There was even more activity in the court of public opinion. With both sides taking to the media to proclaim their righteous indignation at the other, in 2005, the plaintiffs’ lawyer, Steven Donziger, invited an independent filmmaker to make a film about oil exploration in the Ecuadorian region and the impact it left behind. The film, titled “Crude,” was released in 2009 and was received both by general audiences and Chevron’s lawyers. The latter, in the best spirit of childhood “spot the differences” puzzles, watched the Sundance festival premiere, and the humble DVD release. They noticed a discrepancy in one scene: on the DVD, a physician, who was present during a consultation between some of the plaintiffs and their lawyers, was edited out, presumably at the request of the plaintiffs. A legal clash ensued, and Chevron got access to 600 hours of the filmmakers’ footage on the suspicion of some impropriety.

Here are some of Donziger’s videotaped comments that didn’t make it to the big screen:

  • About judges: “’they’re all corrupt… it’s their birthright to be corrupt.’”
  • About the legal system: “’This is Ecuador, OK? …At the end of the day, if there’s a thousand people around the courthouse you’re going to get what you want.’”
  • About scientific evidence: “’just a bunch of smoke and mirrors and bullshit.’”
  • On the suggestion that the judge thinks he’ll be killed if he doesn’t rule for the plaintiffs: “’he might not be. But he thinks he will. Which is just as good.’”

Here was Chevron asserting that the judgment couldn’t be recognized and enforced due to rampant corruption, and Donziger apparently agreed.

Fast forward through more litigation. On the basis of the “Crude” footage, Chevron got access to Donziger’s file and personal computers. More allegations poured forth, including that Donziger’s team had ghostwritten the report of an independent environmental expert appointed by the court. Chevron filed suit against Donziger and several associates for racketeering on the basis of their conduct of the case. Then, in 2013, a former Ecuadorian judge, Alberto Guerra, testified that he was bribed to ghostwrite favourable opinions, and that the judge who actually heard the case, Nicolas Zambrano, was promised $500,000 from the judgment proceeds to rule in favour of the plaintiffs. Judge Zambrano himself had previously denied feeling pressured in any way by the case’s significance. In his testimony, Donziger, for his part, has conceded that he “‘did make errors along the way,'” but denied any “‘criminal or fraudulent intent,'” and termed Chevron’s action in the case “‘the most well-funded corporate retaliation campaign in the history of human rights litigation.'”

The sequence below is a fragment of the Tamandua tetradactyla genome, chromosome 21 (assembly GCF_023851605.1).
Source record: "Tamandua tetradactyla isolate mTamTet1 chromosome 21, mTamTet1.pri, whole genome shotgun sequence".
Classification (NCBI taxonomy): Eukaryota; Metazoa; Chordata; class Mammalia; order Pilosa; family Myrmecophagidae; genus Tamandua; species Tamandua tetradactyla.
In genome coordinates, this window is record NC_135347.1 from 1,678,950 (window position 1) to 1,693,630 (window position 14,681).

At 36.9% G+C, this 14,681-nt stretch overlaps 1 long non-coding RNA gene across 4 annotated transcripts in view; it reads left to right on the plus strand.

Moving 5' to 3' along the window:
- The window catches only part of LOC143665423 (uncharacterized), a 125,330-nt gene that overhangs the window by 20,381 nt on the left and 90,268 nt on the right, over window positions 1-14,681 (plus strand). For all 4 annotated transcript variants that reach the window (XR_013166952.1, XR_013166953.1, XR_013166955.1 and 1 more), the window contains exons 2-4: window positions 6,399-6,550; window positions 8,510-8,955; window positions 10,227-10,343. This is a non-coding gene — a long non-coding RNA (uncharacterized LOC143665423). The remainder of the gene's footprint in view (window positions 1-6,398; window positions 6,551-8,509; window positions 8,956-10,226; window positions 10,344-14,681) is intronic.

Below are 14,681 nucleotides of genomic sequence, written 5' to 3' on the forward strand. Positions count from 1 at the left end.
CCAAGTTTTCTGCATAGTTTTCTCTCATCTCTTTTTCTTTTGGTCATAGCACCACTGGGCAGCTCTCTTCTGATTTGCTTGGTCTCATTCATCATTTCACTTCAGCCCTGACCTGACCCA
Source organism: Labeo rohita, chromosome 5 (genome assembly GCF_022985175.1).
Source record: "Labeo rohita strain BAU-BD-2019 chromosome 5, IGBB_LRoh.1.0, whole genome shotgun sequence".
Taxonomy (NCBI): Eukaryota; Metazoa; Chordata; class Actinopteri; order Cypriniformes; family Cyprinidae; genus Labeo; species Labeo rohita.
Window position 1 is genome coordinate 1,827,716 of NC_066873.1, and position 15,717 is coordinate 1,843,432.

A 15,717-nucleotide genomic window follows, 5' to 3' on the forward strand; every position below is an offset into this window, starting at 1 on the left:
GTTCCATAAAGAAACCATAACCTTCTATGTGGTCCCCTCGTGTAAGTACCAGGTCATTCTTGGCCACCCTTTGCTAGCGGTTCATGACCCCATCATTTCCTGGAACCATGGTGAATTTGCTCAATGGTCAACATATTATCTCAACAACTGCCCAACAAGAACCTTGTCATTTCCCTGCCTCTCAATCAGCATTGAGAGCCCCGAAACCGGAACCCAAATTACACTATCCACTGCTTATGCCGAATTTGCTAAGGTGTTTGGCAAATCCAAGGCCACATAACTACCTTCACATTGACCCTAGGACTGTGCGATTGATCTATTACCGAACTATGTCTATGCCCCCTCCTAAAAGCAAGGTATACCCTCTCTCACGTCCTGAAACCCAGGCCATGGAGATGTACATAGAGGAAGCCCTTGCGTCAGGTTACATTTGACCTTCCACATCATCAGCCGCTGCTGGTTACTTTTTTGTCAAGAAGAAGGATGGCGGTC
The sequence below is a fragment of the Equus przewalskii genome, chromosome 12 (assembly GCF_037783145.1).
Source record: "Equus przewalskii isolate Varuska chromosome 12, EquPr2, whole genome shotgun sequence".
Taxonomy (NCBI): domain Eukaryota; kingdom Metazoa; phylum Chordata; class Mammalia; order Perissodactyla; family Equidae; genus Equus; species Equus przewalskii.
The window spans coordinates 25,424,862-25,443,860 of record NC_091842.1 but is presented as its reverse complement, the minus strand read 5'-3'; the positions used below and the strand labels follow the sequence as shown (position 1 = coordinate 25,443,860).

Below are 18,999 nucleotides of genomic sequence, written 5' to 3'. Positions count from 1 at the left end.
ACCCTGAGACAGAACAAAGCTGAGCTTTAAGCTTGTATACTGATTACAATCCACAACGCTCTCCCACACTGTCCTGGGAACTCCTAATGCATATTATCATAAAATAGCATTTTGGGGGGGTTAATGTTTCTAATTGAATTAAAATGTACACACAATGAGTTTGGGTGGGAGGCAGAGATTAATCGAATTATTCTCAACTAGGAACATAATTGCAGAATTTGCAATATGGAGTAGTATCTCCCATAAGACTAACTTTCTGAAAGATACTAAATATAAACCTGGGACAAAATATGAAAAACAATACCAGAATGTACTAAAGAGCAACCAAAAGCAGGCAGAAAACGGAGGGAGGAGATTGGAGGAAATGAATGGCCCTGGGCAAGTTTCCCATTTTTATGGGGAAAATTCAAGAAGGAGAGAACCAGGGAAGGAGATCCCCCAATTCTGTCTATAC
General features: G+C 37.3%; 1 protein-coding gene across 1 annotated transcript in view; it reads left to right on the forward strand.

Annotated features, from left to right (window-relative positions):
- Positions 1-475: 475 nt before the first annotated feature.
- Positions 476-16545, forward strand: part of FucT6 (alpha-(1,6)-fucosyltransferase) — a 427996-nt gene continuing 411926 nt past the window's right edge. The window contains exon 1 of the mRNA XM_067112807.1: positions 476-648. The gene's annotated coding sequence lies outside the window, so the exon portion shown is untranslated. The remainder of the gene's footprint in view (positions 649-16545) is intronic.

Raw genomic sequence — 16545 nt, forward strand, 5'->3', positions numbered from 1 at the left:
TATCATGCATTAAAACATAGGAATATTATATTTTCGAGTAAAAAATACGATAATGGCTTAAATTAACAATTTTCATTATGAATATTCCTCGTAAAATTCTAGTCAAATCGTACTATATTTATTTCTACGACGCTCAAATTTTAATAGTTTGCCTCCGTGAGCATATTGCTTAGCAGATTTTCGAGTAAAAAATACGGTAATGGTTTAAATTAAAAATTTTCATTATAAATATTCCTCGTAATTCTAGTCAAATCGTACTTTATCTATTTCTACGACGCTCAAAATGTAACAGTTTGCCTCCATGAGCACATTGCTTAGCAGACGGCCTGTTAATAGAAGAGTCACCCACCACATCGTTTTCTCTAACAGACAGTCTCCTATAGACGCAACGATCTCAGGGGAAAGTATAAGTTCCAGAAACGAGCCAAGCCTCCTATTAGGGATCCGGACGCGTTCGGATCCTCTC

In March 2014, US Judge Kaplan declared the judgment unenforceable in the States on the grounds of fraud. The decision was also more broadly critical of Ecuador’s judicial system, which is alleged to be under influence of the country’s president, Rafael Correa, who is said to have “‘practically intervened'” in the Chevron case.

Donziger, in a letter to the Financial Postraised a number of his concerns with the Kaplan judgment, including that the judge:

“repeatedly disparaged the villagers, failed to disclose he had investments in Chevron, denied the defendants a jury, excluded the scientific evidence that proved the case against Chevron, and ruled that Ecuador’s entire judicial system was flawed based on the testimony of an avowed political opponent of the country’s president.”

How the same issues will be perceived by a Canadian court remains to be seen. Alan Lenczner of Lenczner Slaght, acting for the plaintiffs in their Canadian efforts, recently commented: “the evidence [of bribery] is very suspect. Kaplan was very careful to say his judgment doesn’t reach beyond the American borders. It’s going to have to be litigated here.” Is there more grime to be unearthed in this case? Will anything else come out in round two, held in Canadian courtrooms – maybe testimony about a bribe to testify about a bribe? The case has been full of soap opera-worthy twists, after all. The road will be potholed, indeed, and I look forward to a wild ride.

The future: calmly considered.

Now let’s come down to earth from the emotional highs which Chevron’s case elicits on both sides. Let’s give it a cool, dispassionate look and see how it impacts the liability of global business for environmental damage going forward. Peter Foster of the Financial Post questions whether it would invite “messy multi-jurisdictional assaults on corporate subsidiaries, undermin[ing] the rule of law, international trade and invesment, [and] clogging up the Canadian legal system.”